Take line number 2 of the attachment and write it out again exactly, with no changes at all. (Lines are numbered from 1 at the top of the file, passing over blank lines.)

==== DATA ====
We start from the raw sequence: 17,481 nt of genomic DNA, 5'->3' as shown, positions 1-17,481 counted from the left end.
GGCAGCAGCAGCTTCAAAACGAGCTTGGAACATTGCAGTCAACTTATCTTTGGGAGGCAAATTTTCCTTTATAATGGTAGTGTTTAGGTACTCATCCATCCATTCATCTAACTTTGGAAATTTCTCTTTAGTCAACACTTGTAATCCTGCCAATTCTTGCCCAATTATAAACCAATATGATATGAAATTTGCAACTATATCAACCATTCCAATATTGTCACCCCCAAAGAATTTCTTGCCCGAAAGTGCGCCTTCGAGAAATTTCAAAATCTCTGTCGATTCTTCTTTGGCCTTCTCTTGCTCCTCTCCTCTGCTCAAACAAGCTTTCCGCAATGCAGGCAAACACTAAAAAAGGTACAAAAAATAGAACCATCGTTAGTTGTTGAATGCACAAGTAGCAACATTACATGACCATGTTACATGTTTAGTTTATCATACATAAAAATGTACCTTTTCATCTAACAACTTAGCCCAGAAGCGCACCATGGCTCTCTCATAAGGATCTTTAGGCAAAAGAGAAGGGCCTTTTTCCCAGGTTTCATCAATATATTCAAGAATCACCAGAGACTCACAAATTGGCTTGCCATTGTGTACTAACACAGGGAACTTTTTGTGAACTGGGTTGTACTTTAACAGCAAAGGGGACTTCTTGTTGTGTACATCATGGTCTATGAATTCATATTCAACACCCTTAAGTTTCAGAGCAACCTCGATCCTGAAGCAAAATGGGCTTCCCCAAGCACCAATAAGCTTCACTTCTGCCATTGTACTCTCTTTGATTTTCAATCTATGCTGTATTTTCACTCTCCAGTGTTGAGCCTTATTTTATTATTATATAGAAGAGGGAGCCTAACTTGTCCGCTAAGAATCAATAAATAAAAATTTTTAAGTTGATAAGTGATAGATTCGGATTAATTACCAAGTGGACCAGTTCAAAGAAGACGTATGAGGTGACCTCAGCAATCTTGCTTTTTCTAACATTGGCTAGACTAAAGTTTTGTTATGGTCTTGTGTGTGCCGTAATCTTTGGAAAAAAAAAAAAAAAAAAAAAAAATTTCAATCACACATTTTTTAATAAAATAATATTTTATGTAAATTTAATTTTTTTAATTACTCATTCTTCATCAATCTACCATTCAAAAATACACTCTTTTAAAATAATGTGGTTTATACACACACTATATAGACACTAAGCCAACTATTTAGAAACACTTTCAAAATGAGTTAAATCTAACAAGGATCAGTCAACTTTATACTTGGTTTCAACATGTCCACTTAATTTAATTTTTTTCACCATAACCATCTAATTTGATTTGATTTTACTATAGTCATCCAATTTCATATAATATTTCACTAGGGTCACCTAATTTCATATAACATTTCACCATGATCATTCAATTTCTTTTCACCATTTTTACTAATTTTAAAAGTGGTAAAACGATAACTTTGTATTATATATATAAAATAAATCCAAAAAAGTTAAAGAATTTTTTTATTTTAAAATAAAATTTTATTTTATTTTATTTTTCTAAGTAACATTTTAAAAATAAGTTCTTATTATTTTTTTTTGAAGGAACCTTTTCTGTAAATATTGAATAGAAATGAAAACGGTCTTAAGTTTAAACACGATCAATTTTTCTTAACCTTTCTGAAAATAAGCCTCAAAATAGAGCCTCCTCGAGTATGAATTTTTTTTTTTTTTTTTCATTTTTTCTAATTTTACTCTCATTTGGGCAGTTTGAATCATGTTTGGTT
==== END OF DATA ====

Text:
GGCAGCAGCAGCTTCAAAACGAGCTTGGAACATTGCAGTCAACTTATCTTTGGGAGGCAAATTTTCCTTTATAATGGTAGTGTTTAGGTACTCATCCATCCATTCATCTAACTTTGGAAATTTCTCTTTAGTCAACACTTGTAATCCTGCCAATTCTTGCCCAATTATAAACCAATATGATATGAAATTTGCAACTATATCAACCATTCCAATATTGTCACCCCCAAAGAATTTCTTGCCCGAAAGTGCGCCTTCGAGAAATTTCAAAATCTCTGTCGATTCTTCTTTGGCCTTCTCTTGCTCCTCTCCTCTGCTCAAACAAGCTTTCCGCAATGCAGGCAAACACTAAAAAAGGTACAAAAAATAGAACCATCGTTAGTTGTTGAATGCACAAGTAGCAACATTACATGACCATGTTACATGTTTAGTTTATCATACATAAAAATGTACCTTTTCATCTAACAACTTAGCCCAGAAGCGCACCATGGCTCTCTCATAAGGATCTTTAGGCAAAAGAGAAGGGCCTTTTTCCCAGGTTTCATCAATATATTCAAGAATCACCAGAGACTCACAAATTGGCTTGCCATTGTGTACTAACACAGGGAACTTTTTGTGAACTGGGTTGTACTTTAACAGCAAAGGGGACTTCTTGTTGTGTACATCATGGTCTATGAATTCATATTCAACACCCTTAAGTTTCAGAGCAACCTCGATCCTGAAGCAAAATGGGCTTCCCCAAGCACCAATAAGCTTCACTTCTGCCATTGTACTCTCTTTGATTTTCAATCTATGCTGTATTTTCACTCTCCAGTGTTGAGCCTTATTTTATTATTATATAGAAGAGGGAGCCTAACTTGTCCGCTAAGAATCAATAAATAAAAATTTTTAAGTTGATAAGTGATAGATTCGGATTAATTACCAAGTGGACCAGTTCAAAGAAGACGTATGAGGTGACCTCAGCAATCTTGCTTTTTCTAACATTGGCTAGACTAAAGTTTTGTTATGGTCTTGTGTGTGCCGTAATCTTTGGAAAAAAAAAAAAAAAAAAAAAAAATTTCAATCACACATTTTTTAATAAAATAATATTTTATGTAAATTTAATTTTTTTAATTACTCATTCTTCATCAATCTACCATTCAAAAATACACTCTTTTAAAATAATGTGGTTTATACACACACTATATAGACACTAAGCCAACTATTTAGAAACACTTTCAAAATGAGTTAAATCTAACAAGGATCAGTCAACTTTATACTTGGTTTCAACATGTCCACTTAATTTAATTTTTTTCACCATAACCATCTAATTTGATTTGATTTTACTATAGTCATCCAATTTCATATAATATTTCACTAGGGTCACCTAATTTCATATAACATTTCACCATGATCATTCAATTTCTTTTCACCATTTTTACTAATTTTAAAAGTGGTAAAACGATAACTTTGTATTATATATATAAAATAAATCCAAAAAAGTTAAAGAATTTTTTTATTTTAAAATAAAATTTTATTTTATTTTATTTTTCTAAGTAACATTTTAAAAATAAGTTCTTATTATTTTTTTTTGAAGGAACCTTTTCTGTAAATATTGAATAGAAATGAAAACGGTCTTAAGTTTAAACACGATCAATTTTTCTTAACCTTTCTGAAAATAAGCCTCAAAATAGAGCCTCCTCGAGTATGAATTTTTTTTTTTTTTTTTCATTTTTTCTAATTTTACTCTCATTTGGGCAGTTTGAATCATGTTTGGTT